The recent award of the I-270 North Design Build Project is one of my BEST memories. I am proud to be a part of the MW team who put the winning proposal together. Thanks to everyone for the dedication and effort put into winning this Project!”
As for the worst memory? Well, there’s “none worth remembering!”
Chris has a tremendous amount of respect for everyone he has worked with over the years.
“With over 4 decades in the industry (1979 – 2020) I have worked with multiple generations. One thing I know: There is no substitution for dedication and hard work. Here are a few more things I would like to share:
“I will definitely enjoy spending more time with my wife LuAnn, our family and friends. LuAnn and I will especially enjoy creating memories with our 4 soon to be 5 grandkids, along with our 4 children.,” he said. “I have always liked to stay busy, so I’m looking forward to some new adventures that will certainly include travel. LuAnn and I have talked about visiting some of the National Parks in the western part of the United States. There are a lot of places we have not been, so now is our chance to enjoy some of the beautiful parts of this great country.”
What a life.
Before we wrap up, some people around here had something to say:
“As many people know, Chris is very even-tempered. However, back in the day at FWI, Chris was in a meeting with MoDOT reps regarding a project at Lake St. Louis where he apparently had quite enough as he slammed his fist on the conference table and said (loudly) ‘We are not the big green machine; we aren’t Santa Claus!’ I think everyone there, including myself, was shocked. I’ve laughed about this over the years as it is one of maybe two times I’ve seen him angry. It’s been a pleasure working for him over the last 25 years.” – Sharon Jepsen
“I first met Chris in 2003 when I worked for MoDOT. I remember thinking this guy is just too nice, saying and doing all the right things, thinking what is his angle, what is he trying to get out of me. Well, it turns out this is just Chris. It has been a pleasure to work opposite him at MoDOT and then with him at FWI and MW. He is someone I would always want on my team. He will truly be missed.” – Brandy Broeckling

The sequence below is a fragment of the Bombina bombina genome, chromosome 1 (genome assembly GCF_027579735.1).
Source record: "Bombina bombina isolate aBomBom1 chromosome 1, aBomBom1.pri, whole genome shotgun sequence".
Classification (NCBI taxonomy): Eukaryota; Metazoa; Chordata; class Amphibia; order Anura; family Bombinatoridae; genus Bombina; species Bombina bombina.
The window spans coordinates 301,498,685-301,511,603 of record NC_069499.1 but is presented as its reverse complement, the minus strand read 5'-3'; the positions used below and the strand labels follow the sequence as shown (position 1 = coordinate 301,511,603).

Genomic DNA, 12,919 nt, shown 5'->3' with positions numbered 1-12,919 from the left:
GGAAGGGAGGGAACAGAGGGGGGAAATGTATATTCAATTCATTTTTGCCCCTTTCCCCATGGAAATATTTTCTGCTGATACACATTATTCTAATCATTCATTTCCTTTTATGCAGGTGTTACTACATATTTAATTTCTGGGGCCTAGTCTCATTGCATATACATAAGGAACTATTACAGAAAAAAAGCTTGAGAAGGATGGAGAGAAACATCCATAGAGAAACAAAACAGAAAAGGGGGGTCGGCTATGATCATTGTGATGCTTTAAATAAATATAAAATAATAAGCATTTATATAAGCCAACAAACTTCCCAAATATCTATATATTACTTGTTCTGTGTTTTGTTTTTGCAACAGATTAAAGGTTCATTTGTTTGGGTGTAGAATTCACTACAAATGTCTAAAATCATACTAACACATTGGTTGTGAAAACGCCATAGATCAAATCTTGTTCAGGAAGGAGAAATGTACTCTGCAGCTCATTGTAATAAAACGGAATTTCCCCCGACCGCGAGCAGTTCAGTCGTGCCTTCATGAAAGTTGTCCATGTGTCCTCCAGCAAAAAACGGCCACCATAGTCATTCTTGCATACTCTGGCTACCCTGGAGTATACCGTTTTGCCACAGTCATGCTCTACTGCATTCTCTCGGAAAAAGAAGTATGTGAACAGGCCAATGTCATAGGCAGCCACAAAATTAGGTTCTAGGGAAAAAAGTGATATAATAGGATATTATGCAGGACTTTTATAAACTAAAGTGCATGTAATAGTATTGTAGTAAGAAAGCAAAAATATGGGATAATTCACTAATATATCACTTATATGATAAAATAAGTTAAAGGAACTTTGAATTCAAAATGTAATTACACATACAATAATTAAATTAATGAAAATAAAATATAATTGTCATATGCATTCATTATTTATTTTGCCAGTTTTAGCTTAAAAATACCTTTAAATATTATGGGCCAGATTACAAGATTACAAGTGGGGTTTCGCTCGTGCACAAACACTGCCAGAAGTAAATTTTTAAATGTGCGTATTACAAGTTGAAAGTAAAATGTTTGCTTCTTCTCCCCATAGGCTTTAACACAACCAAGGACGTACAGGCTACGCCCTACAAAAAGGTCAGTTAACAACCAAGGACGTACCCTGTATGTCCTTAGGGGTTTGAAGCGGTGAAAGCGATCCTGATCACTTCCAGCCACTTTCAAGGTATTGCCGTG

“No matter what the subject or situation Chris will always have a story to share; most of which at least have some relevance. This sure made road trips across the state go by faster when we weren’t checking the rumble strips!” – Bob Leingang
“Chris was always an advocate for partnering with owners and always was the one to lead the meetings. On 364 Phase 2 he got MODOT and the FWI team together for a “lunch” which he quickly turned into his own version of a partnering event. He had taken time to write a little note about every person working on the job and found a corresponding gift. I think Sharon might have helped write these. He gave a couple of the superintendents (Dennis Byrd and Rich Montgomery) and inspectors “happy pills” because they were always so crabby. He gave me and a MODOT inspector a “decision maker” because we always seemed to disagree (I still have it in my office). He saved the best gift for Brandon. Brandon didn’t operate on the same schedule as the more seasoned construction guys did. He was always a little later getting into the office than those guys and they always gave him a hard time about it. So Chris thought he’d help Brandon out and bought him a new alarm clock to help him get up in the mornings. It made for a good laugh and a good Wilmes memory.” – Brett Lennon
“Chris is what’s right about the world. He cares. He wants to make it better. He takes seriously his work, his faith and his commitment to his family and community – not himself. He also has the best head of hair I know on an old fart. Chris – as they say in the old country – have fun!” – Thom Kuhn
Chris has lived a life many dream of living; and I have a feeling it’s about to get even better.
See you soon.